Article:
Nasreddin Hodja and Turkish foreign policy

According to the tale, Nasreddin Hodja was once appointed a judge. One day, two men brought an issue to the Hodja. Having listened to the first man, Nasreddin Hodja said, and”You are right.and” Then he listened to the second man argue the opposite case. Surprisingly, the Hodja again said, and”You are right.and” Witnessing this, the Hodjaand’s wife intervened to ask: and”Hodja, how is this possible? You found both men right.and” The Hodja replied, and”You are right, too.and”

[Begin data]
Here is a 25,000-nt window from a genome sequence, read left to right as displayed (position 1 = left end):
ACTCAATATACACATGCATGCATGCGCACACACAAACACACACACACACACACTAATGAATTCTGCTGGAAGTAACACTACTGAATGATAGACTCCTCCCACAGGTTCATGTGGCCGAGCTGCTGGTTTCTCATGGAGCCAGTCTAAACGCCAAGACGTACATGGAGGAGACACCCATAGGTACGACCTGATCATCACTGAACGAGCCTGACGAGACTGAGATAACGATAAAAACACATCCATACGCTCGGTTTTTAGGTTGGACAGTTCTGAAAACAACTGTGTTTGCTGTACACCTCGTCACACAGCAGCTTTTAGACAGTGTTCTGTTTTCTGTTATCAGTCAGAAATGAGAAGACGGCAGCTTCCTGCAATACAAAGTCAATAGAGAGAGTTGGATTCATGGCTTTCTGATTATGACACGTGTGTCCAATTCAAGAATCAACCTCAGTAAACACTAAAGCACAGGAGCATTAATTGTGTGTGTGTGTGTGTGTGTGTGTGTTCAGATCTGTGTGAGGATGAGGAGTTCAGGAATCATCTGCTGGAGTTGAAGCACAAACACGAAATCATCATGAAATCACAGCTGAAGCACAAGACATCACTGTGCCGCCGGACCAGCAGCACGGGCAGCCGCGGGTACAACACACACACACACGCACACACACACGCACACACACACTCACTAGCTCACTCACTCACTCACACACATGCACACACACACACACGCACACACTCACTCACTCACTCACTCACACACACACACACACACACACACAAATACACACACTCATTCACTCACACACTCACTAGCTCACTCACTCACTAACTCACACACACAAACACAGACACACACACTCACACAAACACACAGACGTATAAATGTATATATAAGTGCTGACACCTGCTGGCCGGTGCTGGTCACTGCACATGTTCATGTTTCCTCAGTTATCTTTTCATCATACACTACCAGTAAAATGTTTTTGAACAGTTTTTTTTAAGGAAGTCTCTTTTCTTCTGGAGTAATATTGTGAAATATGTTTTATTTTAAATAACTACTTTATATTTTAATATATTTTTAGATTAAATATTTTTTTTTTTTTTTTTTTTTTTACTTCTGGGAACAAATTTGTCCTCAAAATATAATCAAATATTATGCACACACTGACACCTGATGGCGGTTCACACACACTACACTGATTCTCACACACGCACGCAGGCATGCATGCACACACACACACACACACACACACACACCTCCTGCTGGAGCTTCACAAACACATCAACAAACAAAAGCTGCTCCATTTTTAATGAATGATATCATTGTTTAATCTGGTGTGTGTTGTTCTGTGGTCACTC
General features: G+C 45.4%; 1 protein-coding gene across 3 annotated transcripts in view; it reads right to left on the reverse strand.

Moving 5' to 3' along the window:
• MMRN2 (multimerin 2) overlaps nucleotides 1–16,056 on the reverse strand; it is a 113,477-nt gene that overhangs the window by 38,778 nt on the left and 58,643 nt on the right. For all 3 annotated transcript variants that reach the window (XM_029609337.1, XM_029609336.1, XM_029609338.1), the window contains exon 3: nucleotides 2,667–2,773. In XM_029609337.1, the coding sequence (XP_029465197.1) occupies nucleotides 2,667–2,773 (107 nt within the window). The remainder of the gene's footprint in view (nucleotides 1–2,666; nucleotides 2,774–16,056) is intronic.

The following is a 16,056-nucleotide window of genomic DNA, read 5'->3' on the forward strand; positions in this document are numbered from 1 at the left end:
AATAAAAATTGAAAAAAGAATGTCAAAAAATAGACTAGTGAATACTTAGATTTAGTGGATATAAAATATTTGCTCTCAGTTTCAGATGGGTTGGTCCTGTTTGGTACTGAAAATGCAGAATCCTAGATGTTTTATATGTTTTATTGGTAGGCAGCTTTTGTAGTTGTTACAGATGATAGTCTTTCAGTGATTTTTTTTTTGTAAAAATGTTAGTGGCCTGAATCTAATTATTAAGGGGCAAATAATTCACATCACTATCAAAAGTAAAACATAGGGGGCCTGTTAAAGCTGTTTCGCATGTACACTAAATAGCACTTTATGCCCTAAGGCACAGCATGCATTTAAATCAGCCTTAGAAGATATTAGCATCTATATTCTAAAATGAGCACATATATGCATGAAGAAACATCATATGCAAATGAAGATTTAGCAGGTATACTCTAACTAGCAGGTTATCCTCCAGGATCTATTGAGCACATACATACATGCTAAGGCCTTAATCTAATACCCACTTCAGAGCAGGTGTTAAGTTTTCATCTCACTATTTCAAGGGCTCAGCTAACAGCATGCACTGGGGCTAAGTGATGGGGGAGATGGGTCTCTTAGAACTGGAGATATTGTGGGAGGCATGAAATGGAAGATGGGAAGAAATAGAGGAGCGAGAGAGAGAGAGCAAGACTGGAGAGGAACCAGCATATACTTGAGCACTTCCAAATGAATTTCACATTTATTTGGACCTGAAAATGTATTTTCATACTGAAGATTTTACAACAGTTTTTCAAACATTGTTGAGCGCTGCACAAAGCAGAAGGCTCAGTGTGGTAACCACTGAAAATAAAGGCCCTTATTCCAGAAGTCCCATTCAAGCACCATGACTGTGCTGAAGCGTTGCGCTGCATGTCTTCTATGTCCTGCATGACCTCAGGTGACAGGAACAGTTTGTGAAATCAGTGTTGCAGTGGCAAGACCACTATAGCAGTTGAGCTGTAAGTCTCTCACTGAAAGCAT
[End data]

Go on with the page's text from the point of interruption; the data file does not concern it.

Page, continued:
Nowadays, the decision makers of Turkish foreign policy are following a kind of Nasreddin Hodja doctrine. Ankara seems to say and”You are rightand” to many different actors, from Washington to Beijing. While Ankara is inviting NATO to an emergency meeting, the president is visiting China with the intention of becoming a member of the Shanghai Five. We are in the inconsistent phase of regional politics. For instance, Turkey has declared war on the Islamic State in Iraq and the Levant (ISIL). However, simultaneously, the Turkish government is beginning to attack Kurdistan Workersand’ Party (PKK) bases in northern Iraq. This should be recognized as a rare case in Middle Eastern history: Three groups are fighting one another at the same time. This must be a serious contribution to the history of war. But what is the logic of the inconsistency here? When Turkey attacks the PKK, it automatically helps ISIL. When Turkey attacks ISIL, it automatically helps the PKK. This is valid for both the PKK and ISIL. So how can such a cycle of conflict end with a victory for one side? The aims of Turkish foreign policy are similar to these inconsistent fights. Both stand as a collection of controversial goals and intentions. For instance, Turkey means to construct with Russia a gas pipeline that has no relevance to the European gas network. Meanwhile, Turkey is part of the NATO strategy in Ukraine. And who is exporting vegetables to the Crimea, which is technically under Russian occupation? Or, Turkey wants to buy Chinese missiles while NATO Patriots are protecting its territories against the Assad regime. Turkish decision-makers probably think themselves geniuses who can dance with many actors at the same time. Letand’s say they apparently are and can. But is that true? Do idiots rule the other states? Do other statesand’ politicians not see these inconsistencies? Forget Western states. Does China not recognize this Turkish inconsistency? Last month, thousands of Turks protested against China regarding the human rights problems in the Uyghur region. President Recep Tayyip Erdogan is in China now, and nobody is protesting. Where are those thousands of Turks who had protested to China a few weeks ago? Did Erdogan say anything about this problem in Beijing? Letand’s put it this way: When you lose consistency in foreign policy, other states act as if they are tolerating you, because that works in their favor. Inconsistent states are easy states to bargain with in foreign policy. The cost of inconsistency is to bribe every state you dance with. That is what Turkey tries to do these days: Ankara gives in to Qatar a tiny state becomes a major actor in Turkish politics. Even the Barzani factor is huge in Turkey. It is the same with regards to the US. After years of anti-American political jargon, Ankara is now ready to open the Incirlik base. Or how about Russia? Although it is Turkeyand’s official strategy to diversify its energy dependency, it is again Russia that is constructing the nuclear power plant in Turkey. The rule of following an ultra-pragmatic and inconsistent path in foreign policy is very simple: Keep giving, because that is why other states tolerate your inconsistencies. I am sure that many Chinese politicians know very well that Ankara will not be able to use their missiles, even if it buys them. Who cares? For China, it is critical to get the money those missiles command. Then Turkey may keep them in a military garage for years.